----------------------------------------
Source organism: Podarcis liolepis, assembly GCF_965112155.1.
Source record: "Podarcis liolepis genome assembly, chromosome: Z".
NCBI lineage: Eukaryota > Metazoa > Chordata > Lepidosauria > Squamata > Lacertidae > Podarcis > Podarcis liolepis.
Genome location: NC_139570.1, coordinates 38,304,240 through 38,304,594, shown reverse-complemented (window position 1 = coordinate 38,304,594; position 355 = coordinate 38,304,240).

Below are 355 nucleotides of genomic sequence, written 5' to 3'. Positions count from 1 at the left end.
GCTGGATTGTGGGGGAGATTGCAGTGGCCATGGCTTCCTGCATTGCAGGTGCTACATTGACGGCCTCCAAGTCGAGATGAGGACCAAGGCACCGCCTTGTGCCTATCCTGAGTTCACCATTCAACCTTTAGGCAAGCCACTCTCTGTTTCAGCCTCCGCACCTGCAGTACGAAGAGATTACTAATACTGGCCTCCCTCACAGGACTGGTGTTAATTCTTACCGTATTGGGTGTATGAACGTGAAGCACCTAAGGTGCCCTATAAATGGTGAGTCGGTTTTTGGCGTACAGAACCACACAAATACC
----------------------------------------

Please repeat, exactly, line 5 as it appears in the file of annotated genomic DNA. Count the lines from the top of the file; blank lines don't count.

Below are 355 nucleotides of genomic sequence, written 5' to 3'. Positions count from 1 at the left end.